In a video message recorded for National HIV Testing Week, the Duke of Sussex said: “Taking an HIV test is something to be proud of – not something to be ashamed or embarrassed about.
“As much as you protect yourself at this time of year from illnesses and viruses like cold and flu, you can also protect your health by taking an HIV test.”
Around one in eight people living with HIV are unaware they have the virus, while 43% of those diagnosed last year were already at a late stage, meaning damage to the immune system had begun.
Late diagnosis is associated with a tenfold increase in the risk of short-term mortality.
Prince Harry said that a 28% drop in new HIV diagnoses in the last two years was “something to celebrate” but he added that “this is no time for complacency”.
The prince has advocated for more widespread use of HIV testing for years and was even tested live on Facebook two years ago.
The move saw a fivefold increase in the number of orders for HIV tests from sexual health and HIV charity Terrence Higgins Trust.
Prince Harry said: “We won’t bring an end to the Human Immunodeficiency Virus until testing is seen as completely normal and accessible for everyone.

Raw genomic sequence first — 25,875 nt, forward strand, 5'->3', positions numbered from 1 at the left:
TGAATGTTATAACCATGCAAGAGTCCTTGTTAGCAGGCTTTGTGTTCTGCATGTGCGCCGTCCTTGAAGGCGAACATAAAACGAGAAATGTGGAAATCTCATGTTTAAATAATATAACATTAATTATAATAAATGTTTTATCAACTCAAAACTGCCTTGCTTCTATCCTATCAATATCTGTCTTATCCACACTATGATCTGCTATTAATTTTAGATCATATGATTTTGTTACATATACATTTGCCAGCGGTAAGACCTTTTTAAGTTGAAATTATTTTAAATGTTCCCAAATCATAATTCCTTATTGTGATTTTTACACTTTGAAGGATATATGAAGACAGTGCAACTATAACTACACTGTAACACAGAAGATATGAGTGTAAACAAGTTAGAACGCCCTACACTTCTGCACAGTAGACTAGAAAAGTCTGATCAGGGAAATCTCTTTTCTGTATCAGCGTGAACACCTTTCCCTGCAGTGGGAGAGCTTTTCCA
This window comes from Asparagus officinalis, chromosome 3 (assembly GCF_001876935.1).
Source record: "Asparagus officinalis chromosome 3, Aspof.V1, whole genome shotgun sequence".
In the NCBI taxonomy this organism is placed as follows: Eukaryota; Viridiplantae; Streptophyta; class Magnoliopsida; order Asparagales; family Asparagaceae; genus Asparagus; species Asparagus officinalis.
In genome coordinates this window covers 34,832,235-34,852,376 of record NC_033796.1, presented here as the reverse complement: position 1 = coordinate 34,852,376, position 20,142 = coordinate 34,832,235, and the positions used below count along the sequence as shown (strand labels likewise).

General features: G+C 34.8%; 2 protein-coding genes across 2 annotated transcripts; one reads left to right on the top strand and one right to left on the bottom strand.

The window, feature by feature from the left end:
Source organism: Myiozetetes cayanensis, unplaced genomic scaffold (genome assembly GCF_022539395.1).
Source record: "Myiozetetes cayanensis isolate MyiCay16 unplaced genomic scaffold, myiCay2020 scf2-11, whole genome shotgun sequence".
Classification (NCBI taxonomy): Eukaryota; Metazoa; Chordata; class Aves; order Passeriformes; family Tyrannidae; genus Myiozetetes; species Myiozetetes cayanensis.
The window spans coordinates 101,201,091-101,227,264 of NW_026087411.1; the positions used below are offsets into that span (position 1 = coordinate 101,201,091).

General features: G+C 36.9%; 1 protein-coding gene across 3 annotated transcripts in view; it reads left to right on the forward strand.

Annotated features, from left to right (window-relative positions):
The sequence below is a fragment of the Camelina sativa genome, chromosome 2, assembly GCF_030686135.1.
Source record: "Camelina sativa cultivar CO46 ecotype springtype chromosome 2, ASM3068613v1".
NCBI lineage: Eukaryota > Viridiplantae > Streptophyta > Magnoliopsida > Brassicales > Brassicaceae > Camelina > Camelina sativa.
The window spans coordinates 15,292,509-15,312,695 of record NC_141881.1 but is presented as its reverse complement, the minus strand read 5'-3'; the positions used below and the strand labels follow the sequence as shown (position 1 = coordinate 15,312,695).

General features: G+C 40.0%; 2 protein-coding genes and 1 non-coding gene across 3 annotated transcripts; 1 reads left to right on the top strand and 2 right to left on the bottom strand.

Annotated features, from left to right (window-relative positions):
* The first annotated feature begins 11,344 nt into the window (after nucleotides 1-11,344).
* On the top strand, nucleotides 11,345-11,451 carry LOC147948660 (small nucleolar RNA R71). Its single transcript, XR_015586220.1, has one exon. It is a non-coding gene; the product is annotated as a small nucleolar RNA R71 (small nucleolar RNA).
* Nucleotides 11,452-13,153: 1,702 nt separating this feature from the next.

“Two years ago, I took a test and the whole process was actually really easy; the result came back within just a few minutes.
“This is such a pivotal time in the fight against HIV. If we can continue to make HIV testing the norm and empower young people to take control of their sexual health, we can be the generation to finally bring an end to HIV.”
Ian Green, chief executive of the Terrence Higgins Trust, said the charity was “thrilled” to have Harry’s support.
He added: “As His Royal Highness says, we protect ourselves from cold and flu at this time of year – so let’s protect ourselves against HIV by getting tested and knowing our status.
“It’s an ambitious aim, but we have a real opportunity to get to zero new HIV infections in the UK.”
Public Health England chief executive Duncan Selbie said: “HIV testing and treatment is free and available to all.
“You can take a test in your own home or at sexual health services, GPs, healthcare and community settings nationwide.
“In many cases the test involves a simple finger prick and results are ready within minutes.”
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